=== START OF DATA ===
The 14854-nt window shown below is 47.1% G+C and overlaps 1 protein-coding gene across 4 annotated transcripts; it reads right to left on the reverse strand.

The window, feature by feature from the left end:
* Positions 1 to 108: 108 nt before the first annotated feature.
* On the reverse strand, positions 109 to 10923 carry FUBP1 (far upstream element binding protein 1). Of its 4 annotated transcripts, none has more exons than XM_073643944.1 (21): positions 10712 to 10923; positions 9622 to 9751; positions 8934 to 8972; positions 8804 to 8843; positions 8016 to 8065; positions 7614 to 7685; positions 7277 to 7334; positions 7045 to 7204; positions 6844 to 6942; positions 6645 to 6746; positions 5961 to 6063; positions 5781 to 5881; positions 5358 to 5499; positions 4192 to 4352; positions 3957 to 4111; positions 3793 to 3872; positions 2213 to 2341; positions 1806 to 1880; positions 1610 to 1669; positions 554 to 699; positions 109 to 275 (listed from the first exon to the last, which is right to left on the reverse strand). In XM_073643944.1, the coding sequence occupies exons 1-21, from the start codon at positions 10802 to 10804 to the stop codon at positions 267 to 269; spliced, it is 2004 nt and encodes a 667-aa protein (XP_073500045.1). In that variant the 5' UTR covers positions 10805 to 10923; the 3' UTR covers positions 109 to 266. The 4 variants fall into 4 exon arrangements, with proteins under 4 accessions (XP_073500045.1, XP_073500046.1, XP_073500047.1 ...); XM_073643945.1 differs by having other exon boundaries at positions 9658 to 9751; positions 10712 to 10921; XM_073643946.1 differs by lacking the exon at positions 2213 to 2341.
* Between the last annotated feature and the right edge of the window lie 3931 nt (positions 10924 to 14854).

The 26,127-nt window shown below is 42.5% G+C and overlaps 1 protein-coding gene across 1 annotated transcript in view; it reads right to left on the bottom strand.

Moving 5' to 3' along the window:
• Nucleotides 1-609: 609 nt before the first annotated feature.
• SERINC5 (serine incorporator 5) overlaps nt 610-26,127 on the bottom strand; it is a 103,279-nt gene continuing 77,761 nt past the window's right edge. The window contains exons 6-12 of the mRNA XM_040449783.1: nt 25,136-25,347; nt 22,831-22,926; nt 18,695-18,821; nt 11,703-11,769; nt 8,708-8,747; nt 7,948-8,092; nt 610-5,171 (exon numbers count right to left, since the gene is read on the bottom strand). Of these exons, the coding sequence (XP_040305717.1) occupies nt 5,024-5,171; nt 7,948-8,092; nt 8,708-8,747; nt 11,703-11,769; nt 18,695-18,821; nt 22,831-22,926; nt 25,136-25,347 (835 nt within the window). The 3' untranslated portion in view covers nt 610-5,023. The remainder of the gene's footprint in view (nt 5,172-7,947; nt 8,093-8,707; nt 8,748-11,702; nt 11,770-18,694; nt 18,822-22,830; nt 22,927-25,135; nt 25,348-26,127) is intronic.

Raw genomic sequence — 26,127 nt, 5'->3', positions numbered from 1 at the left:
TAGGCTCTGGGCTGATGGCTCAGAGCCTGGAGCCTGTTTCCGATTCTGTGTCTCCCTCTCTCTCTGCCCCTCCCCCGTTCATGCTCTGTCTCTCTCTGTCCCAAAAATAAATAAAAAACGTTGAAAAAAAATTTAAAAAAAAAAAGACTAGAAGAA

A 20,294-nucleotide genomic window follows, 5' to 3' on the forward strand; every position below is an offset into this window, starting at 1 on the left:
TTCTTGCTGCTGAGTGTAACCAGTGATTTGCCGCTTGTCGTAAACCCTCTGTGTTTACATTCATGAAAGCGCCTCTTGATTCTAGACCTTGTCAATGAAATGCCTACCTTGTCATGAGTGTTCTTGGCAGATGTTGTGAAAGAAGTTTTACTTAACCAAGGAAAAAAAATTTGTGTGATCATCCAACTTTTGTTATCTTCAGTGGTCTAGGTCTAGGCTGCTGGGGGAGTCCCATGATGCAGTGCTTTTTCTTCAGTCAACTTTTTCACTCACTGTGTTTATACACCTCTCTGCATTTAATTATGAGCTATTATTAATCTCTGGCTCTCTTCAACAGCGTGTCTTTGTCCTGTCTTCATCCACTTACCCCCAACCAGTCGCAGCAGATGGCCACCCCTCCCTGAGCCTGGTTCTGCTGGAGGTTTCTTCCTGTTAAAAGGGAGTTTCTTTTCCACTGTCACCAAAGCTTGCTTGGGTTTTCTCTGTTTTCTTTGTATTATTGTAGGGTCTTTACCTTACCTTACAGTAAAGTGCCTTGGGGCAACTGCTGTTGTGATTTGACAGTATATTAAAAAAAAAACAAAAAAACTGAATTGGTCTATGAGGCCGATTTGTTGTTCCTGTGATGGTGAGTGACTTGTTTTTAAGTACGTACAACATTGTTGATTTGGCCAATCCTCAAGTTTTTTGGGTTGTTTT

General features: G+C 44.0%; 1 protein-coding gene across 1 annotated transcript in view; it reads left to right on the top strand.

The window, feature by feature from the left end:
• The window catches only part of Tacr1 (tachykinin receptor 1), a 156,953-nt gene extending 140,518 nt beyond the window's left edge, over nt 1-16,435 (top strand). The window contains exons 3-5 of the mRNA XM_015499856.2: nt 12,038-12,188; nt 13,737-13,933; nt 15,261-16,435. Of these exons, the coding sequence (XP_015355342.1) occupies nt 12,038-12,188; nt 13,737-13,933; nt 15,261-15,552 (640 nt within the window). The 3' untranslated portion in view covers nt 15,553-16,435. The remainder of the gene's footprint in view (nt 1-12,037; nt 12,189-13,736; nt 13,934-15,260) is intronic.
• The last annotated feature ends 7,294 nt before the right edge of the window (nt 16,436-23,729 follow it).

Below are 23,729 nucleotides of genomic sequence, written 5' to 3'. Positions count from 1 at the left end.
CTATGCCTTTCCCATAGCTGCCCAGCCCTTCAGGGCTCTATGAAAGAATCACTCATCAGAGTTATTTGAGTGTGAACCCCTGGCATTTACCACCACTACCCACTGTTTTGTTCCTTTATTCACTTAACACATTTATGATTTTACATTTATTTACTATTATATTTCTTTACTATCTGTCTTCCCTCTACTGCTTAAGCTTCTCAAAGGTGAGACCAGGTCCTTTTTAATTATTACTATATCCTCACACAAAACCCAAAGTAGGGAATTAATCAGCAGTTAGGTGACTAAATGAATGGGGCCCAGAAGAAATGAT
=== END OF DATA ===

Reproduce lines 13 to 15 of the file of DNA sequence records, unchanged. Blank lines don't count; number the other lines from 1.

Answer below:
TTCTTGCTGCTGAGTGTAACCAGTGATTTGCCGCTTGTCGTAAACCCTCTGTGTTTACATTCATGAAAGCGCCTCTTGATTCTAGACCTTGTCAATGAAATGCCTACCTTGTCATGAGTGTTCTTGGCAGATGTTGTGAAAGAAGTTTTACTTAACCAAGGAAAAAAAATTTGTGTGATCATCCAACTTTTGTTATCTTCAGTGGTCTAGGTCTAGGCTGCTGGGGGAGTCCCATGATGCAGTGCTTTTTCTTCAGTCAACTTTTTCACTCACTGTGTTTATACACCTCTCTGCATTTAATTATGAGCTATTATTAATCTCTGGCTCTCTTCAACAGCGTGTCTTTGTCCTGTCTTCATCCACTTACCCCCAACCAGTCGCAGCAGATGGCCACCCCTCCCTGAGCCTGGTTCTGCTGGAGGTTTCTTCCTGTTAAAAGGGAGTTTCTTTTCCACTGTCACCAAAGCTTGCTTGGGTTTTCTCTGTTTTCTTTGTATTATTGTAGGGTCTTTACCTTACCTTACAGTAAAGTGCCTTGGGGCAACTGCTGTTGTGATTTGACAGTATATTAAAAAAAAAACAAAAAAACTGAATTGGTCTATGAGGCCGATTTGTTGTTCCTGTGATGGTGAGTGACTTGTTTTTAAGTACGTACAACATTGTTGATTTGGCCAATCCTCAAGTTTTTTGGGTTGTTTT

General features: G+C 44.0%; 1 protein-coding gene across 1 annotated transcript in view; it reads left to right on the top strand.

The window, feature by feature from the left end: